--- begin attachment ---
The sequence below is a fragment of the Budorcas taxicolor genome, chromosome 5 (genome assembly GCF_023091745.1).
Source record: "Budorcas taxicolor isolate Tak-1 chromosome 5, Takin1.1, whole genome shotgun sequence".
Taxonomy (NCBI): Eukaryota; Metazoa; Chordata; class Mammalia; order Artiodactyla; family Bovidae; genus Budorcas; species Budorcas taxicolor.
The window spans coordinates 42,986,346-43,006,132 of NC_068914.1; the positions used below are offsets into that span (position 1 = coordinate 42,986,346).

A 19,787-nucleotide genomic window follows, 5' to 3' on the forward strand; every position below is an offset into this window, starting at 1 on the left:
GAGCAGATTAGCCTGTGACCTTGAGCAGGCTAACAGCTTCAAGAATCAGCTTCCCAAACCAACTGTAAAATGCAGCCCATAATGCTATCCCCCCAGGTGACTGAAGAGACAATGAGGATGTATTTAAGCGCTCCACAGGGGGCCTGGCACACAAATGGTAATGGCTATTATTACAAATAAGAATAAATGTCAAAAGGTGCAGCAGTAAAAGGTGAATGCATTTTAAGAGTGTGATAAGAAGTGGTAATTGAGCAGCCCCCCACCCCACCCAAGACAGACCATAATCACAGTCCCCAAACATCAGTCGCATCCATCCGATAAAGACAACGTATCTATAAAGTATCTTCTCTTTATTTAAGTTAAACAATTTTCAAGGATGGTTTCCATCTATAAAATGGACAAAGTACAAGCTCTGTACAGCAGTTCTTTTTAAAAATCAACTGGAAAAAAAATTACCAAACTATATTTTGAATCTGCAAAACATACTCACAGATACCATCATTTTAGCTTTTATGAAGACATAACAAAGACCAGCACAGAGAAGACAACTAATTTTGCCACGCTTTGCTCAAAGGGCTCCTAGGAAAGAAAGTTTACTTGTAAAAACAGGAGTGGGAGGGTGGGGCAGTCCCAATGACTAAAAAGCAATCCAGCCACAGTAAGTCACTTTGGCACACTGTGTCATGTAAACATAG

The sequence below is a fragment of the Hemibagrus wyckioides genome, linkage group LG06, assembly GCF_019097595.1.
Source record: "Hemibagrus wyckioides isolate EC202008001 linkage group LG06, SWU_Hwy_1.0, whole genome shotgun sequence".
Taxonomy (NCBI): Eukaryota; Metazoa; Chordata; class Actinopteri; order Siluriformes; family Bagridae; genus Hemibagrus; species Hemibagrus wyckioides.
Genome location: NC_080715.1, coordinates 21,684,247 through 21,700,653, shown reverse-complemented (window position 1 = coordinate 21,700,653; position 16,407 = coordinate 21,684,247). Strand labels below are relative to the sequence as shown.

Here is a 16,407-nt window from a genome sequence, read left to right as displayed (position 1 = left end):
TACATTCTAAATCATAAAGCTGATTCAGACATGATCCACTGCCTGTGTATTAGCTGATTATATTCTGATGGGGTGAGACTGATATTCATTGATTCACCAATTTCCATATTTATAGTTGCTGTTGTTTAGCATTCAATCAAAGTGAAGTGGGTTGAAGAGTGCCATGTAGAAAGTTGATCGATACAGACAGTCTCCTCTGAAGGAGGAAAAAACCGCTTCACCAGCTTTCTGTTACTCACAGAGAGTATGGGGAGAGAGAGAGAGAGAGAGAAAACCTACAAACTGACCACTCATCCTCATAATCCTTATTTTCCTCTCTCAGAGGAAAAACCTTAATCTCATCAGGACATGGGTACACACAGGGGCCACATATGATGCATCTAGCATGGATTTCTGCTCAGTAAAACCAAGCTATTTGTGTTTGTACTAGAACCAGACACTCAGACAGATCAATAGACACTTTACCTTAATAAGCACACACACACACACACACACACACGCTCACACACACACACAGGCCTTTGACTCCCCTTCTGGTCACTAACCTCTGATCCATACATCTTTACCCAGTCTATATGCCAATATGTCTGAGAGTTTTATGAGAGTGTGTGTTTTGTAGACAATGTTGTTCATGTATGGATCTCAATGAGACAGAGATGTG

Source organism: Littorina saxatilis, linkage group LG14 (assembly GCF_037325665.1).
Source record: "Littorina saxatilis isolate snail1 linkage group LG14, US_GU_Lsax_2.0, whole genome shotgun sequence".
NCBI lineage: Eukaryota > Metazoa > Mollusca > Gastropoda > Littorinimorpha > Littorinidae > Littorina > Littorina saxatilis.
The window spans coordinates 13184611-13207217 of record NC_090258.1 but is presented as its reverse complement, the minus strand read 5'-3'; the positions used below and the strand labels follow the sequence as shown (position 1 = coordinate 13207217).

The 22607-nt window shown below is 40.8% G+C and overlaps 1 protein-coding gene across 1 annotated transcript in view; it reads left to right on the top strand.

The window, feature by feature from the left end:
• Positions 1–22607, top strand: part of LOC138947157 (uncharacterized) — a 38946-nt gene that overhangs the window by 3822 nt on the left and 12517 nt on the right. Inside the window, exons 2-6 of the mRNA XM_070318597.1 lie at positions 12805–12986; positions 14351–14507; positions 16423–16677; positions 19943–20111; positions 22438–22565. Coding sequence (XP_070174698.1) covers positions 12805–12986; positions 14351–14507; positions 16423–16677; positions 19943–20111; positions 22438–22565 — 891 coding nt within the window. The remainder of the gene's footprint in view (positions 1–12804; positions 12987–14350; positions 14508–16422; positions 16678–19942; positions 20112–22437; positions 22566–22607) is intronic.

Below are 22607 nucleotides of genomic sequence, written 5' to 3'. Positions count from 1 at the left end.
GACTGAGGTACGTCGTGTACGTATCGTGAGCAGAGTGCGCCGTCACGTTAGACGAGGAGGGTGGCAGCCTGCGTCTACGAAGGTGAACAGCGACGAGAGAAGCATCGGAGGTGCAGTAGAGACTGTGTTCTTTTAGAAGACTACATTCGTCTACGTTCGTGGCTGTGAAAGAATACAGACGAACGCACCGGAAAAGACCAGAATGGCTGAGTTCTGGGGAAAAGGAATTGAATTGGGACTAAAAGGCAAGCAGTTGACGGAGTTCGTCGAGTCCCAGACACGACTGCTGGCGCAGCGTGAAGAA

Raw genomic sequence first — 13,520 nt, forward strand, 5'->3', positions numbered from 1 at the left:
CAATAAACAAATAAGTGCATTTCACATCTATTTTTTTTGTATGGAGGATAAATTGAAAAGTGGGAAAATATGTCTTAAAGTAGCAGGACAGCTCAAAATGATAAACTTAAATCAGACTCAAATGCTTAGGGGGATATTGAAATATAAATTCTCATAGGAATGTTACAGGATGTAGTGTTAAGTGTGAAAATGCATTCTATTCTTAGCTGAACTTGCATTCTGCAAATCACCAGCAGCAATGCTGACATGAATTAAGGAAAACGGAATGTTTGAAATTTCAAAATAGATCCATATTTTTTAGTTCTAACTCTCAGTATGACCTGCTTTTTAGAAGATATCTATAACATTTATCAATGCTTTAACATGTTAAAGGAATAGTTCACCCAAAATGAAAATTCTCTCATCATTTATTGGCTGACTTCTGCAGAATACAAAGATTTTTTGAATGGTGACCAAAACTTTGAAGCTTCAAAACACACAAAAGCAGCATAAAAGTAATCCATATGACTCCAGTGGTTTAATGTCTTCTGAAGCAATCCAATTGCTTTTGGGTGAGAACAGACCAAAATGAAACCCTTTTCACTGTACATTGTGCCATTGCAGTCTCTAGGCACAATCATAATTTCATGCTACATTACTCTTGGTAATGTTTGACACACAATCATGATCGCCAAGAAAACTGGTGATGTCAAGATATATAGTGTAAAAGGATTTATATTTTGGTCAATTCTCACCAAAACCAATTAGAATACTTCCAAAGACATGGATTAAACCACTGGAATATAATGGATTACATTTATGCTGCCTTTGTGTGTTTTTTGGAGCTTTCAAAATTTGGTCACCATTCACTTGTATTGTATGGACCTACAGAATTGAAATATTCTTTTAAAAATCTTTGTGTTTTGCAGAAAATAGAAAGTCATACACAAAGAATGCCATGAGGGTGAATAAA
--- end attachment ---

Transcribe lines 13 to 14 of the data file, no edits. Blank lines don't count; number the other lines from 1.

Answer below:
Source organism: Littorina saxatilis, linkage group LG14 (assembly GCF_037325665.1).
Source record: "Littorina saxatilis isolate snail1 linkage group LG14, US_GU_Lsax_2.0, whole genome shotgun sequence".